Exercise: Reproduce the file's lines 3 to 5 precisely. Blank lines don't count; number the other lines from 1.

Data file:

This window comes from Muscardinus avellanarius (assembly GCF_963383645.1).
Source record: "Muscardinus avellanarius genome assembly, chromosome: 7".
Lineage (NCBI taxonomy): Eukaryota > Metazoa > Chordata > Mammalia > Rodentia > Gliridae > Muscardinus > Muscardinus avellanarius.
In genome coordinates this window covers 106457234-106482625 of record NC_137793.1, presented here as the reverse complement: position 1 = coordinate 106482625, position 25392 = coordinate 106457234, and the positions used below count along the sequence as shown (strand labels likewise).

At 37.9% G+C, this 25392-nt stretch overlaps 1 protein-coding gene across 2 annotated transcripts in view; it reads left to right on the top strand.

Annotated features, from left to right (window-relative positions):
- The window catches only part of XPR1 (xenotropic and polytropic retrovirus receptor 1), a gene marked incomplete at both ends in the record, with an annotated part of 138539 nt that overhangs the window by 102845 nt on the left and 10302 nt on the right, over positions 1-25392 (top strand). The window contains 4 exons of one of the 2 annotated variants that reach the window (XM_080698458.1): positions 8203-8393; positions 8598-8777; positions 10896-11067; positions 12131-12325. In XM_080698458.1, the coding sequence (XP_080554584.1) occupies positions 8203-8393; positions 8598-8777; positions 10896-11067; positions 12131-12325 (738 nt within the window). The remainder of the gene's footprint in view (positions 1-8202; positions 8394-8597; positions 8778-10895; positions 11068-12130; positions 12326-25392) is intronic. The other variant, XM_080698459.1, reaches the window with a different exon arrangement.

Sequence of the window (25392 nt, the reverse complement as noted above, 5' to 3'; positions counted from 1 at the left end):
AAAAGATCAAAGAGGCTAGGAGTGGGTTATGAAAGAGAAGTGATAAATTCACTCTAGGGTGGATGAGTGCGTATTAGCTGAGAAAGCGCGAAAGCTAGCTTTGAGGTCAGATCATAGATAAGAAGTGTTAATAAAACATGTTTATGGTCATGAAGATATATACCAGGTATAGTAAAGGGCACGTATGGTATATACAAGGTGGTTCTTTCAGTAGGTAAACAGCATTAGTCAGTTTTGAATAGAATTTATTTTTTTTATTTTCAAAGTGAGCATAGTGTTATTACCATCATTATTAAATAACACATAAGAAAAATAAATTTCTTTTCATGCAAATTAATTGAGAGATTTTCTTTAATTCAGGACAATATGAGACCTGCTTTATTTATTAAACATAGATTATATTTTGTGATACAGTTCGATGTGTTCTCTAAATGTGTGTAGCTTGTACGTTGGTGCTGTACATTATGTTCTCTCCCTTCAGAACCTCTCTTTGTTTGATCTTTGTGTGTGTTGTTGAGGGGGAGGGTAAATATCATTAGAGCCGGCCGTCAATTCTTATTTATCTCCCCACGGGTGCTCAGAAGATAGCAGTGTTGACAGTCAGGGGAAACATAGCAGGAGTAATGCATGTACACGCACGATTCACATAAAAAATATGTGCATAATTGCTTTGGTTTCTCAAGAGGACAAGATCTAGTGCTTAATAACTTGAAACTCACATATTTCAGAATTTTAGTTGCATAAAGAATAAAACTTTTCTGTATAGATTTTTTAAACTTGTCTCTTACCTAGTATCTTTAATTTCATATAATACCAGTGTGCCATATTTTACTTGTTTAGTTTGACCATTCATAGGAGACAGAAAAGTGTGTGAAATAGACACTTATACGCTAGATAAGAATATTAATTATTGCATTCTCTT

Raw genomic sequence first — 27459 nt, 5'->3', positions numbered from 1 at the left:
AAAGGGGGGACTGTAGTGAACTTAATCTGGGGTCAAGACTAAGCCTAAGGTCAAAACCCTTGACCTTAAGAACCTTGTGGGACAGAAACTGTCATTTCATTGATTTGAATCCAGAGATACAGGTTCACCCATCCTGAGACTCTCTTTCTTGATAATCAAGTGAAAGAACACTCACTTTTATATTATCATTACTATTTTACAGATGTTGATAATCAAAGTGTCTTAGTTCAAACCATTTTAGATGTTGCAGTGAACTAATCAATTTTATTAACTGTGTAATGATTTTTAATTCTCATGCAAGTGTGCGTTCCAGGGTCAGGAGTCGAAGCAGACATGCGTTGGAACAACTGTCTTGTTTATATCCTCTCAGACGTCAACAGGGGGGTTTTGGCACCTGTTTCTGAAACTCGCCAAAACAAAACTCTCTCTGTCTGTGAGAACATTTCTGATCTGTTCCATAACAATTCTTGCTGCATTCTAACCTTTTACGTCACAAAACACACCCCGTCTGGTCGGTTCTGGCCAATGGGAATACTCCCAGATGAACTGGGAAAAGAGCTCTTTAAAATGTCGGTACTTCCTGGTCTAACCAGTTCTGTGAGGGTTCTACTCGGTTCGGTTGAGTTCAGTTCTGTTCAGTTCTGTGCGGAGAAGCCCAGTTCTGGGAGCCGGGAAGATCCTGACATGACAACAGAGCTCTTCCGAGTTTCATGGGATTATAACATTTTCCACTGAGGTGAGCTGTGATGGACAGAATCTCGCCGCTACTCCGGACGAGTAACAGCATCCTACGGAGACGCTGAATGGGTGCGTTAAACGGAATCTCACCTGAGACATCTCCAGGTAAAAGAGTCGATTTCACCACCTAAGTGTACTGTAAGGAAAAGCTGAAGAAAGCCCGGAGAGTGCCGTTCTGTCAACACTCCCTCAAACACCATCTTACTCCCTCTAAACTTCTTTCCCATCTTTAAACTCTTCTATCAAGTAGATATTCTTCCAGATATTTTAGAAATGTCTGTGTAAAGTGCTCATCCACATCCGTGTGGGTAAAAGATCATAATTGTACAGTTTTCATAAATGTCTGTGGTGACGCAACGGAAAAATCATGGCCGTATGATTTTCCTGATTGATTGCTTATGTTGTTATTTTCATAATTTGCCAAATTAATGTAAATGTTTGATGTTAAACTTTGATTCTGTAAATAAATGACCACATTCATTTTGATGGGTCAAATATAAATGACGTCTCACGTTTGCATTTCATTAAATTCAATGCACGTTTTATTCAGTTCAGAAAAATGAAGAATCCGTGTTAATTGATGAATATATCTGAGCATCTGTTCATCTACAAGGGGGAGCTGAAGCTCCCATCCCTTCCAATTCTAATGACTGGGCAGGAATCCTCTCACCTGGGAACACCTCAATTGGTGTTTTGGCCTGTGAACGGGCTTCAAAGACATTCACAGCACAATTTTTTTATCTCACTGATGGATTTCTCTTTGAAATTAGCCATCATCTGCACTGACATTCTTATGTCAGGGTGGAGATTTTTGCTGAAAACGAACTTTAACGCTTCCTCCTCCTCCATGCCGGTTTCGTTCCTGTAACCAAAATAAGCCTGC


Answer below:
Lineage (NCBI taxonomy): Eukaryota > Metazoa > Chordata > Mammalia > Rodentia > Gliridae > Muscardinus > Muscardinus avellanarius.
In genome coordinates this window covers 106457234-106482625 of record NC_137793.1, presented here as the reverse complement: position 1 = coordinate 106482625, position 25392 = coordinate 106457234, and the positions used below count along the sequence as shown (strand labels likewise).

At 37.9% G+C, this 25392-nt stretch overlaps 1 protein-coding gene across 2 annotated transcripts in view; it reads left to right on the top strand.